Contributed by John Lee
The body tube, such as it is, is marked by the simple expedient of being wrapped by a sheet with all of the relevant locations indicated by polygons of the appropriate size.
The first step in construction is to cut out the polygons on the body tube. This is done with an #11 X-Acto knife and the blade needs to be a new one. The method recommended in the instructions and, which worked quite well, is to push the blade in perpendicular along one line of a polygon, slowly push it in until the blade completely covers one line segment, remove the blade, and repeat as needed until all sides are cut out.
The second step is to cut the basswood. A single strip is provided and from that both wings and the balance beam. When done, there was a 4" x 3/4" strip left over that I am sure will come in handy one of these days.
The marks were made on the basswood and then a steel ruler was used to guide the X-Acto knife. The key to success is to do it slowly, not pressing down to hard on any pass.
After the wings are cut out, they can only be forced into the BT with some effort and flexing of the tube out of round. The instructions say to sand down either side for a distance of about an inch. This was done by marking the limit on the basswood, laying a sheet of sandpaper out on the edge of the work area, and working the fin back and forth.
The balance beam is supposed to have a 3/8" hole drilled in its center to accommodate the launch lug. I decided to go ahead and install the beam so that I could use the holes in the BT to make sure the hole in the beam would align. I had to do a little trimming to get it to fit but then it slid into place. I used a ruler to make sure that each side extended the same distance.
Before gluing, I also test fit each of the other inserts except for the launch lug. When needed, I did a little trimming and then put everything in place. When all was ready, I glued it with white glue and applied fillets.
After the glue had dried, I got out the 3/8" drill bit and made the penetration through the balance beam. I then slipped in the lug and glued that as well.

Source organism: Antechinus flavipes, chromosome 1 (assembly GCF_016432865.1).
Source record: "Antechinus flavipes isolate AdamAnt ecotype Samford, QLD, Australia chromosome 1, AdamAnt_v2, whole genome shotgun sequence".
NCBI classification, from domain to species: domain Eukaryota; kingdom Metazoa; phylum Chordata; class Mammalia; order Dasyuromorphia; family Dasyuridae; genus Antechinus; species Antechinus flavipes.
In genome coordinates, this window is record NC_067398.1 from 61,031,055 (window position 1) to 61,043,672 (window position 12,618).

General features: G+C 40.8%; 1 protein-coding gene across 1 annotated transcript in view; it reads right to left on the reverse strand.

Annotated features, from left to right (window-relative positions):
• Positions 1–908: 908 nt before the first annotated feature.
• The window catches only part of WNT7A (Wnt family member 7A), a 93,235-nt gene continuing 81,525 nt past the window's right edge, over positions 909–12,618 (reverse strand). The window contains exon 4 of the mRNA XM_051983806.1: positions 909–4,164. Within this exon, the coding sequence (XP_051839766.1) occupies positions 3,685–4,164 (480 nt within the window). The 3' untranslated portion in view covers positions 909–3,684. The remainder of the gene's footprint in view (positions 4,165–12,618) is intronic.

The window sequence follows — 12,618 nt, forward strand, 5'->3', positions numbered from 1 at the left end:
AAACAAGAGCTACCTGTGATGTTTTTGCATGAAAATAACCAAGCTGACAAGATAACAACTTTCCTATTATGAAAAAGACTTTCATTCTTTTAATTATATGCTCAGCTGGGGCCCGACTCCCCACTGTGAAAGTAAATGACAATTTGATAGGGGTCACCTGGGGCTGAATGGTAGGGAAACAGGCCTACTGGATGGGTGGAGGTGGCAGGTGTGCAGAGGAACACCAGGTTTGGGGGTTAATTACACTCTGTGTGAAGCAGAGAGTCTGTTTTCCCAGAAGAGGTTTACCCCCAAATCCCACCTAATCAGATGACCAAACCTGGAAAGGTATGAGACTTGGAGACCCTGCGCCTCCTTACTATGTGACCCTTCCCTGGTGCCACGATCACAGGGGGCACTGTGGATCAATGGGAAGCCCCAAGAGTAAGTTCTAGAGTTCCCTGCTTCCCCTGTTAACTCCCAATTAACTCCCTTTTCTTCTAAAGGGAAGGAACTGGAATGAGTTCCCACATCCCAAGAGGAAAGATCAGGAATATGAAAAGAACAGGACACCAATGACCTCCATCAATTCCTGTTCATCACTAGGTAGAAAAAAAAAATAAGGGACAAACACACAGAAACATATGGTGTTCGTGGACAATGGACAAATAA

When the paint had dried enough for me to mess with the Helix and I had time, about 2 days, I took out the wings and test fit them. They fit fine but putting them in place was much more difficult than it should have been because of the paint, especially black paint.
The BT is marked with black triangles to serve as alignment marks. You insert the wing and make sure that the edges lined up with the points. At least that is the way it is supposed to happen. With me, the black paint had obliterated all traces of 3 of the 4 marks. The fourth line was barely visible.
I did remember that the wings are to be aligned at the same angle as the motor tubes. That meant that I was able to get the wings right, I hope, but that I worked much harder at it than I needed to have done. Bad me.
The wings were glued in place and filleted. Everything was eyeballed into place. I hope its good enough and the flight will tell.
With the wings in place, I set up the Helix and applied a second coat of paint to the body and the first coat to the wings. I am going to leave it at that so as to not add too much weight.
Construction Rating: 4 out of 5
Flight and Recovery:
At ignition, it started to spin just like its supposed to and took off in a slow motion flight accompanied by a buzzing sound. The C6s were a good choice because of the duration of the burn.
When they had burned out, the Double Helix slowed down its revolutions, came to a stop and then started spinning in the opposite direction as it auto-rotated down. This was by far the best performance I have gotten out of any of the Helices.
Flight Rating: 5 out of 5
Overall Rating: 5 out of 5
What You Can Do